Environmental considerations were a priority throughout the project. McMillen coordinated construction around bird nesting surveys and adhered to buffer restrictions around active nests for endangered Snowy Plovers and Clapper Rails. Sediment management plans were implemented to control sediment deposition, and permitting support and environmental monitoring were provided to ensure compliance.

Water Control Structures (WCS) AB1 and AB2 and Levee Repairs.

McMillen rehabilitated AB1 and AB2 and their associated levees to restore the integrity of the pond system and protect wildlife habitat. We provided planning, evaluation, and design services, including a topographical survey and conceptual design analysis. The preferred alternatives from the conceptual phase were advanced to the final design. The project involved replacing the water control structures with new structures consisting of HDPE pipes, concrete slabs, wing walls, slide gates, and trash racks. The levees were repaired using re-vegetated soil and rip rap repairs, and gravel surfacing was added for improved conditions and access.

Alviso Pond Levee Rehabilitation (A10, A11, A9).

McMillen designed improvements to levees on ponds A10 and A11 and replaced the Alviso A9 WCS. The project was completed in two phases, with the first phase including design and construction initiated in September 2019. An additional 1,150 feet of deteriorated levee was repaired in November 2019. McMillen worked closely with USFWS project personnel to replace riprap material with a preferred substitute, resulting in significant cost savings to USFWS. The project was completed in collaboration with our 8a Mentor-Protégé firm, Water, Civil, and Environmental, Inc., as part of a design-build contract.

Alviso Pond Levee Rehabilitation Master Plan.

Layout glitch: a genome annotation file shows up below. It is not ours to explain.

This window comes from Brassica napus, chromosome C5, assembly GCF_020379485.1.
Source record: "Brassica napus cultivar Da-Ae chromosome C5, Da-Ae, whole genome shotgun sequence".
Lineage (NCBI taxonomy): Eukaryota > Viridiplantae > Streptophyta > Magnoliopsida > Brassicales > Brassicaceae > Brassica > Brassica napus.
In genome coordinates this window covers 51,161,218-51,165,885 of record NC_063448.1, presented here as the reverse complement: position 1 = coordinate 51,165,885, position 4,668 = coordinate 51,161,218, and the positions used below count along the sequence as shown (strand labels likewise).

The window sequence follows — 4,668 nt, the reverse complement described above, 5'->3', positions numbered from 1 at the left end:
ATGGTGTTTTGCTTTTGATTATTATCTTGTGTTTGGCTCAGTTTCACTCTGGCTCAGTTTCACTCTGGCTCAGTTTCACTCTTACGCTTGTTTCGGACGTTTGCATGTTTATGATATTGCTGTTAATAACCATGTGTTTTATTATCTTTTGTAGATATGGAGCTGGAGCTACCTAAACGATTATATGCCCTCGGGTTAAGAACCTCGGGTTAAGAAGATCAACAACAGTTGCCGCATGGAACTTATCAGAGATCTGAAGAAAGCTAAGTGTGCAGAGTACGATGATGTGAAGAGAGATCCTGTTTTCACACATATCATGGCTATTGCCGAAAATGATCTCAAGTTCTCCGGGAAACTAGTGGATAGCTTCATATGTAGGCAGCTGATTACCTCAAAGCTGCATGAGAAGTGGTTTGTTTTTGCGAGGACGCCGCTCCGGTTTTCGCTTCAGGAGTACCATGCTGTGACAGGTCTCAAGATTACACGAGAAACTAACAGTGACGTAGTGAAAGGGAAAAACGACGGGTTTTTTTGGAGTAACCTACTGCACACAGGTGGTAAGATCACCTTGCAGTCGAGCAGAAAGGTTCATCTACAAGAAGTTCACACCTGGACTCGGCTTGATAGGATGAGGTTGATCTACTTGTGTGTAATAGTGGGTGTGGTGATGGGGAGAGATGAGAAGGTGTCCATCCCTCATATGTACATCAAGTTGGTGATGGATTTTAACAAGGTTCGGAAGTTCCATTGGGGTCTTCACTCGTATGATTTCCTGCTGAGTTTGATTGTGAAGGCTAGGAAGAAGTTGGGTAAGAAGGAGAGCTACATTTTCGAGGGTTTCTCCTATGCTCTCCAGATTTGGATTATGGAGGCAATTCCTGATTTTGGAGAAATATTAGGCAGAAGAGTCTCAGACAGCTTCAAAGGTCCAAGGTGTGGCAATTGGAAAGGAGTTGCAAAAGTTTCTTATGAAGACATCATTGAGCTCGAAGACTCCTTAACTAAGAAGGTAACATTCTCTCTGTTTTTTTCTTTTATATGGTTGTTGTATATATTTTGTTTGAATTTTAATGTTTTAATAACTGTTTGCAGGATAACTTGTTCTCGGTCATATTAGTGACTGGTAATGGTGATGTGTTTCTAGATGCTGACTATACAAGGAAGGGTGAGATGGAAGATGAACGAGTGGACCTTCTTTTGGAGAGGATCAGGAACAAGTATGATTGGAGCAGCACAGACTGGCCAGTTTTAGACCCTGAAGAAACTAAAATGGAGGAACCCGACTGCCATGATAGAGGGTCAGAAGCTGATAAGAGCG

McMillen provided engineering services to prioritize improvements for over 40 miles of levee and WCS’s at the USFWS-managed ponds. The project included gathering history, stakeholder interests, system operations documentation, condition assessments, design criteria development, risk assessment, cost estimates, and repair prioritization. The work aimed to maintain coastal-marine ecosystems and habitats for various fish and wildlife species. 

Alviso and Ravenswood Pond Levee Repair (A11) and A9 WCS Replacement:

To protect over 1,200 acres of pond habitat within the Alviso Pond system, McMillen repaired the 0.9-mile Alviso A11 levee segment. The deteriorating A9 WCS was replaced to support the management of the Alviso Pond system. As a cost-saving measure, Flexamat® was proposed for the A9 WCS and Pond A11. The Alviso levee segment required reshaping, repair, and erosion protection, considering hydraulics, slope stability, and compaction requirements. The existing A9 WCS was replaced with an upgraded cast-in-place reinforced concrete design due to deterioration. At the Ravenswood R1 Pond Levee, stabilization was achieved through earthwork activities and reusing existing riprap materials that had sloughed off into the San Francisco Bay.

Additional work at Don Edwards NWR included a wood bridge assessment at Pond 8 and a hydraulic model to replicate the tidal impact of the San Francisco Bay on the Moffett Pond System. The model incorporates intricate bathymetry, levees, and various water control structures that link the ponds. These simulations were utilized to devise a manual for operating the water control structures, enabling effective management of water surface elevation and detention times within the pond system.


Related projects.